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A recent independent review into historical child sexual abuse has found that there have been significant institutional failings within the Football Association (FA). It stated that the FA were too slow to take action and have sufficient protective measures in place between October 1995 and May 2000. The report focused on the abuse of children between 1970 and 2005.

The report revealed that the FA failed to ban two of the most notorious perpetrators of child sexual abuse, Barry Bennell and Bob Higgins, from involvement in football. There were known to be at least 240 suspects and 692 survivors, yet relatively few people reported abuse and the actual level was likely to be far higher. Worryingly, where incidents of abuse were reported to people in authority at football clubs, the responses were “rarely competent” or “appropriate”.

In March 2019, Manchester City set up a multi-million-pound compensation scheme for victims of historical child sexual abuse carried out by former coaches. The report revealed that the City senior managers were aware of rumours and concerns about Barry Bennell’s conduct in the early 1980’s. It stated “The club did not investigate these rumours. It should have done so. The club should also have investigated the arrangements for boys staying at Bennell’s house.”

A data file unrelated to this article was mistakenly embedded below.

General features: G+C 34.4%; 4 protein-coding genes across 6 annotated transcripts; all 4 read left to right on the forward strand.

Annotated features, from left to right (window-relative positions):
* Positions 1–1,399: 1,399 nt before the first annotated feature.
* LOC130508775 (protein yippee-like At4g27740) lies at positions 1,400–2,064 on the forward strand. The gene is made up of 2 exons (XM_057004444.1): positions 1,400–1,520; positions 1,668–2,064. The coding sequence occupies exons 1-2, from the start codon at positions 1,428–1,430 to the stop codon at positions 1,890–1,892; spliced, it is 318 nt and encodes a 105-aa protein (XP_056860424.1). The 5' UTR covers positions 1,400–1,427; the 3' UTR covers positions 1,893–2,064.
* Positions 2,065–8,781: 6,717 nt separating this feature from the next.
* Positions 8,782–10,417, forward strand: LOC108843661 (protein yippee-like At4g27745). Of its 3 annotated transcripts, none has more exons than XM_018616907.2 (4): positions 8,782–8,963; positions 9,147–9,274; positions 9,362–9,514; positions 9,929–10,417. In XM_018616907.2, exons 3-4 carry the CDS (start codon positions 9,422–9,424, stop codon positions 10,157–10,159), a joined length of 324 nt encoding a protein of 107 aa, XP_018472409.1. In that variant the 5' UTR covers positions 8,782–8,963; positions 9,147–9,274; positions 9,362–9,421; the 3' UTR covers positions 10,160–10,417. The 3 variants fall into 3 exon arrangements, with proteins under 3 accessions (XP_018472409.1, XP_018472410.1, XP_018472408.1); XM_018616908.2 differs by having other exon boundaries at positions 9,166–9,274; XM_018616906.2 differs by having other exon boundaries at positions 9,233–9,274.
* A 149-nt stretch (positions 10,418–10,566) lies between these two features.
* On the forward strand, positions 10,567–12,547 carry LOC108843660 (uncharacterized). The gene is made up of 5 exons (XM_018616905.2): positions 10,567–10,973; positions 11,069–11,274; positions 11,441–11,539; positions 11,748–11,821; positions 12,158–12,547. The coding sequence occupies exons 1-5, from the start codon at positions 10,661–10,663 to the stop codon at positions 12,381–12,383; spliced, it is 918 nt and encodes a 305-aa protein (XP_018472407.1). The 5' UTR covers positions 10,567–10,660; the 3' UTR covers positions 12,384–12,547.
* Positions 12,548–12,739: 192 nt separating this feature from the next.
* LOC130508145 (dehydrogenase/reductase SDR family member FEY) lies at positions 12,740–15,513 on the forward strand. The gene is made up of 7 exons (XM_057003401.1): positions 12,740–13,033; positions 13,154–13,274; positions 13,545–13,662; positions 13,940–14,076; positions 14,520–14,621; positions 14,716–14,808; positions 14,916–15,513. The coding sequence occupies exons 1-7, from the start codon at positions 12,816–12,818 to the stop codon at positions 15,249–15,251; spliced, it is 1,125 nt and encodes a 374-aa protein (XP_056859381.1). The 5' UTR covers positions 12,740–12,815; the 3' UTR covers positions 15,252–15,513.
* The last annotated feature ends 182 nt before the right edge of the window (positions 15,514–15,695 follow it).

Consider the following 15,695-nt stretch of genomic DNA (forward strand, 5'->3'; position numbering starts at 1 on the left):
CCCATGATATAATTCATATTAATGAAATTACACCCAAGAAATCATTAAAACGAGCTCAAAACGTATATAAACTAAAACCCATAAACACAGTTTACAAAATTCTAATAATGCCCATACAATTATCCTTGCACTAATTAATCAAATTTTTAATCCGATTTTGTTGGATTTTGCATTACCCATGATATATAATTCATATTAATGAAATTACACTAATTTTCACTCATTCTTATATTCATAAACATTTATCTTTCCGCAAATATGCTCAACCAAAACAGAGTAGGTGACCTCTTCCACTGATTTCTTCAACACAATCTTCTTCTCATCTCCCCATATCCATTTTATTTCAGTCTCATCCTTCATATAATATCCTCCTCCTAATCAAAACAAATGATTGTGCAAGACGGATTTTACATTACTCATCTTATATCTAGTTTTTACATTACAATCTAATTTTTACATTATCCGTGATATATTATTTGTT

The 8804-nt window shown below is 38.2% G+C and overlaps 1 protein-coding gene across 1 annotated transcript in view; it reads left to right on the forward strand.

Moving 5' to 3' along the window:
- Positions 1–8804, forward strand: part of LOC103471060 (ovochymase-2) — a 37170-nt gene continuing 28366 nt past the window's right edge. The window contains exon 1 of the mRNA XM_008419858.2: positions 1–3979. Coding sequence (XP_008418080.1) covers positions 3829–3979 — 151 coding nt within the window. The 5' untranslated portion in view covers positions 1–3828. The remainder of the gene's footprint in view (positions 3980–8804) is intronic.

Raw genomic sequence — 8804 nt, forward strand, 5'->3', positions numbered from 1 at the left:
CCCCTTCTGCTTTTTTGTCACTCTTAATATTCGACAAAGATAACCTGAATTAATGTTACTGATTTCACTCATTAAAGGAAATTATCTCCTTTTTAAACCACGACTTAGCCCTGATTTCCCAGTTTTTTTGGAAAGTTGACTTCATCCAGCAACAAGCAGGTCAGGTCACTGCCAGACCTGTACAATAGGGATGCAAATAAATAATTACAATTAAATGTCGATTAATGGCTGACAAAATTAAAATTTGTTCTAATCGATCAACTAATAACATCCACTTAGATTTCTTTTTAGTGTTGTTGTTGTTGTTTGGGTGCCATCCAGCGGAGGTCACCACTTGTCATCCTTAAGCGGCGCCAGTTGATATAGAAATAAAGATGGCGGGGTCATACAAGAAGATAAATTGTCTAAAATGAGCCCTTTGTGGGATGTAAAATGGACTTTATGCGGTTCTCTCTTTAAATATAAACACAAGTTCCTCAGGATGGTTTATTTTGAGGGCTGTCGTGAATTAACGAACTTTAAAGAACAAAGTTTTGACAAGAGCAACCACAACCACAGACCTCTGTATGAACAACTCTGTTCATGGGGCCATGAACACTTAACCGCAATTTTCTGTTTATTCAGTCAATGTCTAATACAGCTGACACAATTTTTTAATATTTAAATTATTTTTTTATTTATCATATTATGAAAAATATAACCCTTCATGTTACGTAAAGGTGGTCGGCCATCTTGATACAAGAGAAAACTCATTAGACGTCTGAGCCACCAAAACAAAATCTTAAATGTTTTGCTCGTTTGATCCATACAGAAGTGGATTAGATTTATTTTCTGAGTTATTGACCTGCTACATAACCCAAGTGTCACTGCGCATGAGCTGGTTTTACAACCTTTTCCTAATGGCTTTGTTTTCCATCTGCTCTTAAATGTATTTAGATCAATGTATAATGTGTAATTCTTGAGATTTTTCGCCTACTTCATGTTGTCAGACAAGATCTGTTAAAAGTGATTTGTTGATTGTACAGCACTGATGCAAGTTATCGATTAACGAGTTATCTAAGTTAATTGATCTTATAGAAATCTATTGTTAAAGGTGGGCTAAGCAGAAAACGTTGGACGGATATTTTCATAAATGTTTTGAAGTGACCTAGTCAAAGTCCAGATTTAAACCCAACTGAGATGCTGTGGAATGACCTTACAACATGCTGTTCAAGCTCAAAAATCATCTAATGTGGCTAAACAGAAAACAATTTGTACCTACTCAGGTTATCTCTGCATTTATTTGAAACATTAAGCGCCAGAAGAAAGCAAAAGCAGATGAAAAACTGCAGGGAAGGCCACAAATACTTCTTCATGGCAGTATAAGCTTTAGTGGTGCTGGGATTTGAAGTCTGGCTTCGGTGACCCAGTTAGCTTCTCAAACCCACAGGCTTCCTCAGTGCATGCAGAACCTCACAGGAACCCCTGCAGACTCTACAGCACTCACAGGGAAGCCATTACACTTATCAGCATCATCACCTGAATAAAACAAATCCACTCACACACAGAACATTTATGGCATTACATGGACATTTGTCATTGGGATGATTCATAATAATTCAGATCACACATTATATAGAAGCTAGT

The report recommended introduction of safeguarding training at several levels in the game, including all players and young people, as well as the FA board and senior management team. It further recommends that there should be safeguarding officers employed by all Premier League and English Football League (EFL) clubs.

Clive Sheldon QC, who led the report stated “Understanding and acknowledging the appalling abuse suffered by young players in the period covered by the review is important for its own sake. Survivors deserve to be listened to, and their suffering deserves to be properly recognised. As well as acknowledging and facing up to what happened in the past, it is important that this terrible history is not repeated, and that everything possible is done now to safeguard the current and future generations of young players.”

It is of huge importance that preventative steps need to be taken in order to protect children and vulnerable individuals from abuse. Safeguarding steps must be implemented across all institutions that have a duty of care towards individuals within.

If you or a family member have suffered historical sexual abuse, our experienced Abuse team headed by Natalie Marrison are here to help. For a confidential discussion, please contact the Ramsdens Abuse Law team on 0113 877 1834 or send them an email.